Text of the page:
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Fastest growth on earth?
In five years, Kurdistan will achieve what the Emirates did in 20. You will not be able to recognise it. " Looking down from the top floor of the 23-storey hotel where he works, overlooking a landscape dotted with construction cranes and new housing complexes, Cem Saffari does not conceal his pride when asked why he moved from a comfortable life in London to take up a job in Kurdistan, the autonomous northeastern region of Iraq. "Pioneers always win, " he says.
A middle-aged Turk in a dark suit, Saffari is the business development manager of the luxury five-star Divan Hotel in Erbil, the capital of Iraqi Kurdistan. The Divan cost $80 million to build and has 228 rooms, whose prices range from $500 to $15, 000 per night. Its clientele is the ever-growing number of businessmen willing to invest in a region with 45 billion barrels of oil reserves and one of the fastest economic growth rates on earth.
Erbil's petrodollars and rapid growth have gained it the nickname of "the new Dubai, " but local authorities prefer to define Kurdistan as "the other Iraq. " The security that the Kurdish Regional Government has been able to provide is one of the main reasons behind the economic boom. Thanks to its ethnic homogeneity and own armed forces, Kurdistan has become a safe haven for many Iraqis and minority groups - especially Christians - who have fled the continuing violence in Mosul and Baghdad.
Although the region's autonomy dates back to the end of the first Gulf War, when the UN enforced a no-fly zone to protect Kurds from the vengeance of Saddam Hussein, it is only since 2003 that Kurdistan has been able to blossom, thanks to the lifting of economic sanctions against Iraq. Turkey and Iran have been the quickest to invest. Of the 1, 170 foreign companies registered in Kurdistan, more than half are Turkish, according to Fatih Ali Almudaris, an economic relations adviser at the local Ministry of Trade and Industry. Turkish capital is financing everything from construction to oil installations, from jewellery boutiques to food products. "When we opened up we needed everything, and Turkey was there with its expertise and quality, " Almudaris explains.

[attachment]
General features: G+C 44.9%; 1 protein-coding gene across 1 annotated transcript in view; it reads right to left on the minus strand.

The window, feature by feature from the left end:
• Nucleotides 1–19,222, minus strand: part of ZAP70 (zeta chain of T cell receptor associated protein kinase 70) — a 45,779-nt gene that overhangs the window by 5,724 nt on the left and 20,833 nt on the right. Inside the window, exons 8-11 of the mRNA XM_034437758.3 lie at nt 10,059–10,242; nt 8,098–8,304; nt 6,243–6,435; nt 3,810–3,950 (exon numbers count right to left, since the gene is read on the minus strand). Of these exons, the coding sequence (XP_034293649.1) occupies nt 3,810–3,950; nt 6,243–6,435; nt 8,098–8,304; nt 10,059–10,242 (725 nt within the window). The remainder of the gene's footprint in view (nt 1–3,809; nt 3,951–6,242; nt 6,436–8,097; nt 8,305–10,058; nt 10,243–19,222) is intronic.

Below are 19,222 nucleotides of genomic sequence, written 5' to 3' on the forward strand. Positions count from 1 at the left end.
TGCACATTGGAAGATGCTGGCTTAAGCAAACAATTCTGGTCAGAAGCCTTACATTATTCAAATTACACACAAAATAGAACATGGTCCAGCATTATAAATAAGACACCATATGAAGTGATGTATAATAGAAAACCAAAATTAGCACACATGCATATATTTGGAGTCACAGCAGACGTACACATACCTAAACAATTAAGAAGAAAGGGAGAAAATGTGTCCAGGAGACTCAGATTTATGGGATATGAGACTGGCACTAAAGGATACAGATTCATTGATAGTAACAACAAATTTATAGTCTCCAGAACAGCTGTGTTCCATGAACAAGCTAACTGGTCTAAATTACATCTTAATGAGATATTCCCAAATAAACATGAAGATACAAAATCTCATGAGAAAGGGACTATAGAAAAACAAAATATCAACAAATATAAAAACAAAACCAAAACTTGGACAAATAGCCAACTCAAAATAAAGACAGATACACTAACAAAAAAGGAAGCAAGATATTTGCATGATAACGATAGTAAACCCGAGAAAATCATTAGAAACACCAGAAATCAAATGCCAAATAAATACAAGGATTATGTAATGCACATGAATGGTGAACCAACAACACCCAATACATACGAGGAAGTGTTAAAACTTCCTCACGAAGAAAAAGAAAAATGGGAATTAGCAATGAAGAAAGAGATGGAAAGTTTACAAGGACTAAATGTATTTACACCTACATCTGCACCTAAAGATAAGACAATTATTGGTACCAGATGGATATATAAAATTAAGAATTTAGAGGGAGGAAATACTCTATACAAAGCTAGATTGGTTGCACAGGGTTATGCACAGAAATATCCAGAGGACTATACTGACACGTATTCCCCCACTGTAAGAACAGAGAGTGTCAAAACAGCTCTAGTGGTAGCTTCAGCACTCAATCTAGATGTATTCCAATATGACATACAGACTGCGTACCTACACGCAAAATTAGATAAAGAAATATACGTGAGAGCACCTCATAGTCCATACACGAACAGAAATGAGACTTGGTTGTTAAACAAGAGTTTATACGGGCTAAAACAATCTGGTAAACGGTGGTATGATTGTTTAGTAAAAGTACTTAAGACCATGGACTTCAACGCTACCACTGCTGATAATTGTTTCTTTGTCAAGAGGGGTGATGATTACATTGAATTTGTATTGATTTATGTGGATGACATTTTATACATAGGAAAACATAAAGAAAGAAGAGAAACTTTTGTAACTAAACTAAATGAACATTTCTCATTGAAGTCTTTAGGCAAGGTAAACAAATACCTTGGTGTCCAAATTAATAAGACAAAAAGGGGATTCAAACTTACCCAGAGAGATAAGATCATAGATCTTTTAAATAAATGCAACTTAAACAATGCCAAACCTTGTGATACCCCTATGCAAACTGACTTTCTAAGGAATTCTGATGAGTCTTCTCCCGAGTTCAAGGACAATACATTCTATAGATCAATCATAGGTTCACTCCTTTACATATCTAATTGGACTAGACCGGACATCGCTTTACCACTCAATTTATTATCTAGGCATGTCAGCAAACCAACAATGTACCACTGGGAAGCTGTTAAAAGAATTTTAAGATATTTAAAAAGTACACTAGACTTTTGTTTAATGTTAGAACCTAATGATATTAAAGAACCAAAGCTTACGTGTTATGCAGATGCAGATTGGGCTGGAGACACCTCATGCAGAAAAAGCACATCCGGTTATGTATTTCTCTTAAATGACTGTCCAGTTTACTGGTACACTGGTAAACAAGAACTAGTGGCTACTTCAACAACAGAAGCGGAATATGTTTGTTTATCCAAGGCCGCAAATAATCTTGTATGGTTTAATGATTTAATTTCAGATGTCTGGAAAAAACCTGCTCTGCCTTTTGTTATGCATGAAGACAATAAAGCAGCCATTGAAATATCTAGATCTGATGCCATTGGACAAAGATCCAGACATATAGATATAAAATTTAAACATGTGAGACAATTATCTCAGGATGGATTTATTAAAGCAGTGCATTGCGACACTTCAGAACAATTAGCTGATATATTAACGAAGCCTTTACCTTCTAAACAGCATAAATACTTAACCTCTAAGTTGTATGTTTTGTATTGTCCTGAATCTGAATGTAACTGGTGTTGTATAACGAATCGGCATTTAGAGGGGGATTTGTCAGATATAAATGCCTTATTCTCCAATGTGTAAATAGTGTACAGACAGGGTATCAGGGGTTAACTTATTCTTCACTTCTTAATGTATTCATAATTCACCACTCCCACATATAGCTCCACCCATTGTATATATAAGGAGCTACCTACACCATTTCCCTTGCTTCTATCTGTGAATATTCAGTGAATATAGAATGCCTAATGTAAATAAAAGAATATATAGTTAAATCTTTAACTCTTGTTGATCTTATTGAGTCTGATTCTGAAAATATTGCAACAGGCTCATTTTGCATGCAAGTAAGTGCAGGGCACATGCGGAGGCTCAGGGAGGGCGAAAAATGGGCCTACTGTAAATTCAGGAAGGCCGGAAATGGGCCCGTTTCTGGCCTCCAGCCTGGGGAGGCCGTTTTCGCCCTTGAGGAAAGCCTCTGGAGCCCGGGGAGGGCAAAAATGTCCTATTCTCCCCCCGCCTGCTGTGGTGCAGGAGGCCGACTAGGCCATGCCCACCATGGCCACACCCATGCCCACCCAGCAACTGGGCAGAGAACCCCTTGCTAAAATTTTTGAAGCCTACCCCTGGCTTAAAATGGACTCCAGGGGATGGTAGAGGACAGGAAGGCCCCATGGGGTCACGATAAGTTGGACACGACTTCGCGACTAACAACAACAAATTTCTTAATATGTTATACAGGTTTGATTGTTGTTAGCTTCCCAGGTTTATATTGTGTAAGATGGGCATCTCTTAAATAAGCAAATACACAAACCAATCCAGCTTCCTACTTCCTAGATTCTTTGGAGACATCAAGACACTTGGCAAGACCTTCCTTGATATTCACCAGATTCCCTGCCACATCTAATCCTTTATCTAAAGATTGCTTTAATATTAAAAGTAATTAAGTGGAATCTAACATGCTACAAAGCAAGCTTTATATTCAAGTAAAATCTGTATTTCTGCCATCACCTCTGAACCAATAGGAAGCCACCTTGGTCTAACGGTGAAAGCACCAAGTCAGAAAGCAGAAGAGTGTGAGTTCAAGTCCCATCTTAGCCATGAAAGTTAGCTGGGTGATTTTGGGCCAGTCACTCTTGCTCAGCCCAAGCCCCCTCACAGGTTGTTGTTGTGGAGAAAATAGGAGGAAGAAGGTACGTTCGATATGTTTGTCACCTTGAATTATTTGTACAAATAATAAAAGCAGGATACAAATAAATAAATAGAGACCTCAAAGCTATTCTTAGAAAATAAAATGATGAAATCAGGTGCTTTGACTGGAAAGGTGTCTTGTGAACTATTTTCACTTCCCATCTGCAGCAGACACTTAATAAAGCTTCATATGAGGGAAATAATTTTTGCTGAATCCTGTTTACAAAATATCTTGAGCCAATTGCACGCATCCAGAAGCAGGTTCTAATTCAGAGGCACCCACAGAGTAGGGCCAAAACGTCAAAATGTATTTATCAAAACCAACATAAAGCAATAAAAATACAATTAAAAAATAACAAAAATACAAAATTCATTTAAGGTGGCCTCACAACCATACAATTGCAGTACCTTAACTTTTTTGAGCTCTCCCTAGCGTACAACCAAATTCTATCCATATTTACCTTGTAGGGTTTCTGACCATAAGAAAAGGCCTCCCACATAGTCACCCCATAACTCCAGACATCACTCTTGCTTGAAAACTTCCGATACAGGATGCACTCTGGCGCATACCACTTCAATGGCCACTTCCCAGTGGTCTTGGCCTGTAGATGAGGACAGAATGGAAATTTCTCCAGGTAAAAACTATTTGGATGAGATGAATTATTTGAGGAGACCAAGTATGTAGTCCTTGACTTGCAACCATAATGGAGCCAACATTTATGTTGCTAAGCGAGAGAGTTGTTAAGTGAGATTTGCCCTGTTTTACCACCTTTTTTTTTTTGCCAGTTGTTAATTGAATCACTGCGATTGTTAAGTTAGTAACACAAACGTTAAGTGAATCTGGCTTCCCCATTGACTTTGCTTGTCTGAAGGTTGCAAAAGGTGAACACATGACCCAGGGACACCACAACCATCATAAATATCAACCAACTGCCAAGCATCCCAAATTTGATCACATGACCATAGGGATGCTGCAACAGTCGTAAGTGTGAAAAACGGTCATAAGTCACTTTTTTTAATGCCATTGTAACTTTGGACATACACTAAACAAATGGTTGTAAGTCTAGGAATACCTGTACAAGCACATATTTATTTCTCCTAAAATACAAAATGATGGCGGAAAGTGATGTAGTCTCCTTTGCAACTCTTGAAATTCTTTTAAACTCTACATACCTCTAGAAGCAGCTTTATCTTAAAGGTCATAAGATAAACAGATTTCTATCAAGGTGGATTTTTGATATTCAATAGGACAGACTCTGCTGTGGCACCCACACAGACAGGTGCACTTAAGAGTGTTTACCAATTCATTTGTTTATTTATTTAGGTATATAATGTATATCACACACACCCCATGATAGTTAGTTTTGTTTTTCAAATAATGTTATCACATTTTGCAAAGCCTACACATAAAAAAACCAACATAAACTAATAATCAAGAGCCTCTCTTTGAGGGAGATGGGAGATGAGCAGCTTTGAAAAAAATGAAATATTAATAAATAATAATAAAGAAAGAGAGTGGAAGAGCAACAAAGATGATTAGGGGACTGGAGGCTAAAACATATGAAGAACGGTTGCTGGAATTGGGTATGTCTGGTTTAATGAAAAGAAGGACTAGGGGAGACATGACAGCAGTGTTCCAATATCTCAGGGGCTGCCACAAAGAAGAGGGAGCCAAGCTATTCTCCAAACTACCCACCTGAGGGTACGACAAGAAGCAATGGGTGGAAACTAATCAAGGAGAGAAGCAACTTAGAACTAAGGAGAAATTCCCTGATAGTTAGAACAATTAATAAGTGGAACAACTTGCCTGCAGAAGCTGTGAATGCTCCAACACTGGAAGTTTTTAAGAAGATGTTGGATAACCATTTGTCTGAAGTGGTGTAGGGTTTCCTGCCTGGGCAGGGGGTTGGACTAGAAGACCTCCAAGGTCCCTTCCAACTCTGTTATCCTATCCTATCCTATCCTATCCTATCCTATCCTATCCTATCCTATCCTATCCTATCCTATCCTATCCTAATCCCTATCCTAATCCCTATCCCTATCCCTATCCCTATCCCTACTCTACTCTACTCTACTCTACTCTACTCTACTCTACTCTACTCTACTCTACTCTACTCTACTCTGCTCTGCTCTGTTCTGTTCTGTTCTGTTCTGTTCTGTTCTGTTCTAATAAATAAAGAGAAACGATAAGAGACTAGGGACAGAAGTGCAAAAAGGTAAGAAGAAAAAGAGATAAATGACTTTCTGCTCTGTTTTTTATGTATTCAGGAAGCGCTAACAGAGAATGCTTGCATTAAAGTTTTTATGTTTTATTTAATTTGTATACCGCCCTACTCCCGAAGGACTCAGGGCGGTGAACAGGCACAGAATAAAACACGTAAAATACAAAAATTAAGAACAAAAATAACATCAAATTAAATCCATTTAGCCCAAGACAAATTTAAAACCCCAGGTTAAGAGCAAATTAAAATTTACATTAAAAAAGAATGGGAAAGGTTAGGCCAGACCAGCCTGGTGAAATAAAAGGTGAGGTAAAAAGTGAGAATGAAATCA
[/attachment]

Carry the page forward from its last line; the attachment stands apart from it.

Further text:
Turkey's investment might appear at odds with the country's opposition to an independent Kurdish state. The government in Ankara remains highly sensitive to anything that might animate Turkey's own large Kurdish population. But Turkish companies have been investing in Kurdistan since 1996, well ahead of any other competitor. And those on the ground in Erbil perceive a smart longterm strategy by Turkey, especially if claims for self-determination among the 28 million Kurds in Turkey, Iran and Syria begin to rise. "The Turkish plan was clever: Make this region economically reliant on them to thwart its political wings, " explains a foreign businesswoman in Erbil, who asked not to be named because of the sensitivity of the issue. So far, though, building a Kurdish state has not been a priority for local authorities, who are busy trying to sustain the region's recent rapid growth. The lack of local expertise is a problem and has forced the KRG to lure foreign firms with business-friendly regulations :10-year tax exemptions;total ownership of companies and repatriation of profits;cut-price land for investment projects;and an economic philosophy that changed beyond recognition from the state-driven policies of the previous regime. Despite the undoubted opportunities, there are still factors that discourage foreign investment in Kurdistan. Of these, the oil disputes between Kurdistan and the central government of Iraq loom over the region's future. While the national constitution entitles Kurdistan to 17 per cent of Iraq's total oil revenues (some $83 billion in 2011), Erbil and Baghdad are constantly bickering over the authority to grant exploration contracts in the region. The Ministry of Oil in Baghdad claims that two recent deals signed between the KRG and US oil giants Exxon Mobil and Chevron are illegal, and has forbidden both companies from taking part in upcoming national auctions for oil exploration rights - a sanction that has, until now, kept other major oil companies away.
Despite these uncertainties, Kurds are optimistic about what foreign investment might bring. "It's a virgin territory, " says 30-year-old Jamal Penjweny. Ten years ago, he was a shepherd;now he roves from consulting for oil companies to working as a photographer to managing a small cafe in the center of Sulaymaniyah, the region's cultural hub. Penjweny's pictures of Kurdistan have been exhibited in the US and Europe. "Before, we weren't used to thinking beyond these mountains, " he explains, sitting in the garden of his cafe and looking at the peaks that encircle the city. "Not only has the economy grown fast, but also the mentality of the people. "
Kurdish authorities hope that this confidence, coupled with the region's relative stability and the extent of opportunities that exist there, will overcome any doubts for investors in the end.
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